Nearly 40% of surgical procedures are performed on patients 65 years of age or older and cognitive complications are common. General anesthesia has been implicated and seniors worry that the anesthesia might cause permanent memory problems or even dementia. Clinical studies are inconclusive but preclinical studies show that some general anesthetic agents produce prolonged memory impairment and promote Alzheimer's disease (AD)-like biochemical changes in the brain. In particular, the commonly used volatile anesthetic isoflurane rapidly increases amyloid ? (A?), a protein strongly implicated in the neuropathogenesis of Alzheimer's disease, and causes long-lasting memory impairment, whereas desflurane, also widely used, does neither. Further, the biochemical changes are exaggerated in AD transgenic mice that have elevated levels of cerebral Abeta at baseline, implying pre-existing cerebral amyloid may be a vulnerability factor for anesthetic-induced cognitive decline. Mounting evidence indicates AD is primarily a disease of progressive synaptic dysfunction and loss that results in both synaptic depression and aberrant patterns of neuronal network activity, with oligomeric Abeta playing a major role in the process. However, no studies have investigated the impact of an anesthetic- induced increase in Abeta on neural synapses and networks. We propose to do so here, using isoflurane and desflurane anesthesia and Arc::dVenus reporter mice and Arc:dVenus/PS1 AD transgenic mice as models, respectively, of the 'normal'and Abeta-burdened brain. Arc is an immediate early gene that is a central regulator of dendritic spine dynamics and experience-dependent plasticity and Arc:dVenus mice overexpress destabilized Venus (dVenus) under control of the Arc promoter, allowing experience-evoked activity in spines and neurons to be directly visualized by fluorescence microscopy. We hypothesize that an increase in Abeta after isoflurane anesthesia has different consequences in the healthy vs. Abeta-burdened brain. We propose that an isoflurane-induced increase in Abeta causes collapse of dendritic spines (Aim 1) and 2. Generates abnormal patterns of experienced-evoked activity in hippocampal neural circuits (Aim 2) when the pre-existing amyloid burden is high but not otherwise, and that desflurane has no effect. This research is significant scientifically because it will clarify the functional consequences of anesthetic-induced increases in Abeta. Furthermore, because 1 in 3 older adults without cognitive symptoms, and most of those with mild cognitive impairment (MCI) or AD, have elevated amyloid at baseline, this work could have vast clinical implications for improving anesthetic care and reducing cognitive morbidity in geriatric surgical patients.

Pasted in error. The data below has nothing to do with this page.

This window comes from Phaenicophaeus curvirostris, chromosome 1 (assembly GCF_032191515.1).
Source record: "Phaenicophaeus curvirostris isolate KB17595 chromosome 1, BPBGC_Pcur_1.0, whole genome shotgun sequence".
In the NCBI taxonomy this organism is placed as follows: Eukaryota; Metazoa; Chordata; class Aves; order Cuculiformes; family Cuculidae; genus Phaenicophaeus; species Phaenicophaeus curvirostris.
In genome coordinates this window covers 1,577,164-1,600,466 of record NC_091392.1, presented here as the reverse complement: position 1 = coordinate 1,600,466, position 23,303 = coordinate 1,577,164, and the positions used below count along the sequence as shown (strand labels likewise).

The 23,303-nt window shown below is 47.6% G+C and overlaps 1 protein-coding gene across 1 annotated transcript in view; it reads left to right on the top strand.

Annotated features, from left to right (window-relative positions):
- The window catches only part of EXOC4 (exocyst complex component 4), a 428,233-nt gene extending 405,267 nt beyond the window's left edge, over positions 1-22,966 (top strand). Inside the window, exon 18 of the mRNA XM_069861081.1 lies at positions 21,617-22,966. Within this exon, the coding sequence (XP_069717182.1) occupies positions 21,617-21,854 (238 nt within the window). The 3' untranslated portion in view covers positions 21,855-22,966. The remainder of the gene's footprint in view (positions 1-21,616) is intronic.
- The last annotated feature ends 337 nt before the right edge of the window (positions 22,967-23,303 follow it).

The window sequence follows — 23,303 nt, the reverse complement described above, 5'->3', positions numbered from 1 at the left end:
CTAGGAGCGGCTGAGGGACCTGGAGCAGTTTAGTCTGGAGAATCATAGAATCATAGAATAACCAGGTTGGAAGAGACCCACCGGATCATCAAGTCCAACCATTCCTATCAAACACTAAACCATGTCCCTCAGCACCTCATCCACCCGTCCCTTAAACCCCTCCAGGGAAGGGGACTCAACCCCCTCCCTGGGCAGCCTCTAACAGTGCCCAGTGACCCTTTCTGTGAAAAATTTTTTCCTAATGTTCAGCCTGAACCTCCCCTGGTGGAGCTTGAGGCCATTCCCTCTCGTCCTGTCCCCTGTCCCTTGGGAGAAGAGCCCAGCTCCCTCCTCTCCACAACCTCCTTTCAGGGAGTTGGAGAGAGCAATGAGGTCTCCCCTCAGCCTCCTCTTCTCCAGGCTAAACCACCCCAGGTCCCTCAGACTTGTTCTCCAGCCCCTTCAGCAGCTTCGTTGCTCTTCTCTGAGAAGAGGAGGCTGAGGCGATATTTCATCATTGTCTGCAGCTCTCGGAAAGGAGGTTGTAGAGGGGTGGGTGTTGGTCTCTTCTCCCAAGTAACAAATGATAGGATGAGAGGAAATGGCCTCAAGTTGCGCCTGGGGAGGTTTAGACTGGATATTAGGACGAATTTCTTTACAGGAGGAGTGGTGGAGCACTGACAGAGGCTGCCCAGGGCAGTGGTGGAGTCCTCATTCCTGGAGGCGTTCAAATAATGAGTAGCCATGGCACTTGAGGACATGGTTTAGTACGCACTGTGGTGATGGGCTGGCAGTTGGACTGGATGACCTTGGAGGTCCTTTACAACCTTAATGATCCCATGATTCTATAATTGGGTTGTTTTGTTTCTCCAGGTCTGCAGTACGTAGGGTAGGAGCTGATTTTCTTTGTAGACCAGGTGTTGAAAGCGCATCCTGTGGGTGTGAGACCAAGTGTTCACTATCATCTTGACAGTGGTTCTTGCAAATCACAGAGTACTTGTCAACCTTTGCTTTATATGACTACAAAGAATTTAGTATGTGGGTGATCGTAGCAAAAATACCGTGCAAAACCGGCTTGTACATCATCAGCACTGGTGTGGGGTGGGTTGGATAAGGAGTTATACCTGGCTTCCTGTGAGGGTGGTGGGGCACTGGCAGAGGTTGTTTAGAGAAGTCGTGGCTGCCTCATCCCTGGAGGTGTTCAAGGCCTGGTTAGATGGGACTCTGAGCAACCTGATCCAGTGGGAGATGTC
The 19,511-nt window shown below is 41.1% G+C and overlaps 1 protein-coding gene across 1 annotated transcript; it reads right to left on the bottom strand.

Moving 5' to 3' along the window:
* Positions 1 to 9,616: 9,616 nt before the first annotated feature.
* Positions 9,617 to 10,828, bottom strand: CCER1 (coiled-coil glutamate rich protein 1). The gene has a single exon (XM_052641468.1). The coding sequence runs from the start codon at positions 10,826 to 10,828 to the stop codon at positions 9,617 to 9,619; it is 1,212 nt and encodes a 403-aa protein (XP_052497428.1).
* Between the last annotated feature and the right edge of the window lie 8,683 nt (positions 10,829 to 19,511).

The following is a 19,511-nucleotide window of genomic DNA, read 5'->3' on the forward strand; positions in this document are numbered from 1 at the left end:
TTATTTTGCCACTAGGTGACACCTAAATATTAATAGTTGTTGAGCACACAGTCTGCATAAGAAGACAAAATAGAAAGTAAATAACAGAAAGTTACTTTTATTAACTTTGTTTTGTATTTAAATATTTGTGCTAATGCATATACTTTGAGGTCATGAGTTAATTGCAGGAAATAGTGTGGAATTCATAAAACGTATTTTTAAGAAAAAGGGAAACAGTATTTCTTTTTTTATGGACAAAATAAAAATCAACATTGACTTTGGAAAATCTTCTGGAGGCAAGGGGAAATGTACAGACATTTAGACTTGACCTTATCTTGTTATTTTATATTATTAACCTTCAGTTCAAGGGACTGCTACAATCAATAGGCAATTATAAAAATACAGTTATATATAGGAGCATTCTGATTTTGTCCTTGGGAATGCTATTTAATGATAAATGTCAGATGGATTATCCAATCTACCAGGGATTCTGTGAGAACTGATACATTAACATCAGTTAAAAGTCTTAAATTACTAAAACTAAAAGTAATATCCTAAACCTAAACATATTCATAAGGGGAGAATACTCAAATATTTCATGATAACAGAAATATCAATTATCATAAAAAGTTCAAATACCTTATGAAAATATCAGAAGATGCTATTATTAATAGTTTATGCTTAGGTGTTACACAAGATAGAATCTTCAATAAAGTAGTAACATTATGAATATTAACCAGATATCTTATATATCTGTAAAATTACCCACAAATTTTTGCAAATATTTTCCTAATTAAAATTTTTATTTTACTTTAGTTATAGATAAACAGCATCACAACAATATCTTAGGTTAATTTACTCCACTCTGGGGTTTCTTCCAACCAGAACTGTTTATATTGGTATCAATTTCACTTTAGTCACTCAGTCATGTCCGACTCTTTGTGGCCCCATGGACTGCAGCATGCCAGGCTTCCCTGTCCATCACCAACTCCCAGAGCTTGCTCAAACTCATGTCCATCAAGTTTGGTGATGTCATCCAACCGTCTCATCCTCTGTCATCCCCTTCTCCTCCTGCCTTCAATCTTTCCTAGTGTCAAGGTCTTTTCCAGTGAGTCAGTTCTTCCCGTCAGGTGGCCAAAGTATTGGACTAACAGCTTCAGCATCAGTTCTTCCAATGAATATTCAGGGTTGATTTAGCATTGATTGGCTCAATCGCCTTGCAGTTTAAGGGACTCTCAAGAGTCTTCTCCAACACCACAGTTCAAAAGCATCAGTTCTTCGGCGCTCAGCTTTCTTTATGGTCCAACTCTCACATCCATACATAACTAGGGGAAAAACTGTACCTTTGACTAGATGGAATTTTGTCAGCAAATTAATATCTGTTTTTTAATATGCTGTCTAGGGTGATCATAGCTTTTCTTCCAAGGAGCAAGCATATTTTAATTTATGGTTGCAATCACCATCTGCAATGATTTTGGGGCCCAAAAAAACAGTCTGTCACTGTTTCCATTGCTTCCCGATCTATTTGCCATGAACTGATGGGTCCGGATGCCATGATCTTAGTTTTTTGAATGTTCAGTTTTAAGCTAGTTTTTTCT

Public Health Relevance

Cognitive morbidity is common after surgery in elderly patients and general anesthesia has been implicated. This proposal will investigate the role of anesthetic-induced increases in amyloid , a protein strongly implicated in the neuropathogenesis of Alzheimer's disease, in this process by studying neural synapse and circuit abnormalities after anesthesia in normal and Alzheimer's type mice

National Institute of Health (NIH)
Exploratory/Developmental Grants (R21)
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Aging Systems and Geriatrics Study Section (ASG)
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Wagster, Molly V
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Brigham and Women's Hospital
United States
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